Lectionary Calendar
Friday, July 19th, 2024
the Week of Proper 10 / Ordinary 15
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Bible Commentaries
Song of Solomon 5

Sermon Bible CommentarySermon Bible Commentary

Verses 2-8

Song of Solomon 5:2-8

I. Christ is ever knocking at the heart; in those who have not received Him, that they may receive Him; in those who have received Him, that they may receive Him more fully; in those who are negligent or who relax that they may rouse themselves; in those who are holy that they may be holier still. Christ is within the heart, else we could not open it. He is without it, because it is finite, He infinite. He knocks by all things which teach us to choose Him; that He is all, and all else nothing, except as He is in it, and comes with it, and makes it anything.

II. In the Song of songs, our Lord speaks of another case, when at His knocking the bride delayeth to open. He finds the soul of the Church after long peace, when not strung by trouble within or without, at ease, relaxed, unaware that He is not with her as before. Since his tender voice fails he puts forth his hand. He takes away what we have set up instead of Him, the idols of our hearts within us or without, and "chastens us whereby we have offended."

III. Our souls are not the home of grace that it should, without effort on our part to detain it, remain there. Its home is God; it comes to us, visits us, dwells with us, but only if we with diligence keep it and use it. We are ascending the mount of God; if we relax, we slip back. But then there follows a time of dreariness. God hides His face, and the soul is chilled. He withdraws His light, and the soul is dark. The remedies for this state are taught us in the Bride. (1) She opened that which was closed before. (2) She mortified what she found amiss. (3) When she found not Him whom her soul loved she sought Him perseveringly in the broad places of the city, in active duty. (4) She was not hindered by discouragement. (5) When she knew no more how to seek, she sent, exhausted, the aspiration to Him, "I am sick of love." That one word speaks all her ills, all her needs, as Martha and Mary sent to Jesus, "Lord, he whom Thou lovest is sick."

IV. Desolations of soul, even though chastisements of sin, are among God's choicest means of enlarged grace. By these God teaches the soul how unutterable an evil it is to be separated from Him. He teaches her to hate the memory of all sin, to cleanse herself from all lesser faults which come between her and God. He stirs the inmost heart, kindles her longings, makes her love Himself for Himself, increases her desires that, when they are increased and enlarged, He may fill them.

E. B. Pusey, Sermons for the Church's Seasons, p. 92.

References: Song of Solomon 5:2-8 . Spurgeon, Sermons, vol. xiv., No. 793.Song of Solomon 5:3 . J. M. Neale, Sermons on the Song of Songs, p. 367; C. A. Fowler, Parochial Sermons, p. 207. Song of Solomon 5:4 . Spurgeon, Evening by Evening, p. 273; J. M. Neale, Sermons on the Song of Songs, p. 217. Song of Solomon 5:5 . S. Baring-Gould, One Hundred Sermon Sketches, p. 97. Song of Solomon 5:5 , Song of Solomon 5:6 . J. M. Neale, Sermons on the Song of Songs, p. 230. Song of Solomon 5:6 . Spurgeon, Evening by Evening, p. 89. Song of Solomon 5:8 . Ibid., Sermons, vol. ix., No. 539; Ibid., Morning by Morning, p. 235.Song of Solomon 5:9 . J. Richardson, Penny Pulpit, No. 817; G. Brooks, Outlines of Sermons, p. 290. Song of Solomon 5:9 , Song of Solomon 5:10 . J. M. Neale, Sermons on the Song of Songs, p. 239. Song of Solomon 5:11 . Spurgeon, Evening by Evening, p. 304.Song of Solomon 5:13 . Ibid., Morning by Morning, p. 122.Song of Solomon 5:16 . Ibid., Sermons, vol. xvii., No. 1001, and vol. xxiv., No. 1446; Ibid., Morning by Morning, p. 69. Song of Solomon 6:1 . J. M. Neale, Sermons on the Song of Songs, p. 252.Song of Solomon 6:4 . Spurgeon, Sermons, vol. xvii., No. 984.Song of Solomon 6:5 . Ibid., My Sermon Notes: Ecclesiastes to Malachi, p. 210. Song of Solomon 6:10 . J. M. Neale, Sermons on the Song of Songs, p. 261.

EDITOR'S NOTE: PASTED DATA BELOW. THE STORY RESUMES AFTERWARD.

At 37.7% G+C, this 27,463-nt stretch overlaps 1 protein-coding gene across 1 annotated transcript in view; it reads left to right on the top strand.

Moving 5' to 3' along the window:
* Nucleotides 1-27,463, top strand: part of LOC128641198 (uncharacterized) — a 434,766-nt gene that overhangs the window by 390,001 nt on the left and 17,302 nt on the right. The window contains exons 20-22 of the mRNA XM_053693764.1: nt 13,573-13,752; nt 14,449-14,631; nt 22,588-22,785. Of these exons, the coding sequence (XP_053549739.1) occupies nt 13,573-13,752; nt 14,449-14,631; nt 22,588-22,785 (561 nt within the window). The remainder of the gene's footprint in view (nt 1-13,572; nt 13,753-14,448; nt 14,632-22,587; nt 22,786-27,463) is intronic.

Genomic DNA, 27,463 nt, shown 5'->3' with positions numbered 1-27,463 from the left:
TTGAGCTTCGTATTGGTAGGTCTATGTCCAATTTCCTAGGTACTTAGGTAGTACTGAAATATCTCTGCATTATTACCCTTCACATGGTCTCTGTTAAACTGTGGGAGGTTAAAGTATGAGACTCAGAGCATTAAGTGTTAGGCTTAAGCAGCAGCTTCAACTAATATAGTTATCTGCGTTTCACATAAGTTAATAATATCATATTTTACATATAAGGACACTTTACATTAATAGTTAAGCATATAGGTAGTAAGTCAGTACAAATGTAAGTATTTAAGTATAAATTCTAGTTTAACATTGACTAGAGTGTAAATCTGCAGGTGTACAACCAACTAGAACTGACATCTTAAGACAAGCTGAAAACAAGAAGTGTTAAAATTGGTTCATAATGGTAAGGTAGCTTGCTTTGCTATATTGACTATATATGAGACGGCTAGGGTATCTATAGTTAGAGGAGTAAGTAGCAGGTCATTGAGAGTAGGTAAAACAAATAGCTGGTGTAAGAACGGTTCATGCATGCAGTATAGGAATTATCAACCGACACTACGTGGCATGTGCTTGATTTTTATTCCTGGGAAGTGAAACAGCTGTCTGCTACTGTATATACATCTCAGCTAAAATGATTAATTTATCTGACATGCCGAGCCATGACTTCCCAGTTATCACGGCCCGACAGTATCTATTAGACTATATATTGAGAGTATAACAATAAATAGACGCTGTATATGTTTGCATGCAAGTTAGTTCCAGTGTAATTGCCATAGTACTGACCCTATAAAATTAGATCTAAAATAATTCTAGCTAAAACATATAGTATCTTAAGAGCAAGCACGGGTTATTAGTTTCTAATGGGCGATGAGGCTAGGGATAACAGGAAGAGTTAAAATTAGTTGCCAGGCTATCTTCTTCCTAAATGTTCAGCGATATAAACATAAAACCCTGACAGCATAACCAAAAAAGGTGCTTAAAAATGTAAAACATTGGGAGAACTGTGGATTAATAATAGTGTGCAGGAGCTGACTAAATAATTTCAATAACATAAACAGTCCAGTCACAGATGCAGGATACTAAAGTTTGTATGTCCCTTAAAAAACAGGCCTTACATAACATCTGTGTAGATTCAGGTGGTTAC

Verse 16

Song of Solomon 1:5 , Song of Solomon 1:15 ; Song of Solomon 5:16

I. Look first at the saint's "I am." It is a sad one. "I am black black as the tents of Kedar." Every saint is conscious of innumerable sins, blemishes, and imperfections. The more spiritually-minded the Christian is, the more conscious is he of his blackness; and the nearer a man lives to God, the more intense is his abhorrence of himself.

II. Listen next to Christ's response: "Behold, thou art fair, My love; behold, thou art fair." This is not the language of exaggeration. Although the Lord loves His Church intensely He does not love it unreasonably; His love does not blind His eyes to His people's defects. And yet He says, "Behold, thou art fair." Though He sees faults and failings in me, He does not see me in my faults and failings, but views me as I am in Himself. When He looks upon us, He sees His own loveliness, and His own righteousness, and so He may well say, "Thou art fair."

III. Lastly, you have the Church's "He is." "Yea, he is altogether lovely." That Christ is altogether lovely is the united testimony of all saints in every age. In Him all the colours of beauty combine all the harmonies that can be conceived blend in one ravishing strain. There is no one drawback in Him. He is lovely to my mind's judgment; lovely to my heart's affection; lovely to my will's surrender; lovely in my memory's treasure-house. He is all beauty, and beauty all round, and the Church gives this as her united testimony concerning Him.

A. G. Brown, Penny Pulpit, No. 1090.

Reference: Song of Solomon 1:5 . J. M. Neale, Sermons on the Song of Songs, p. 30.

Bibliographical Information
Nicoll, William R. "Commentary on Song of Solomon 5". "Sermon Bible Commentary". https://www.studylight.org/commentaries/eng/sbc/song-of-solomon-5.html.
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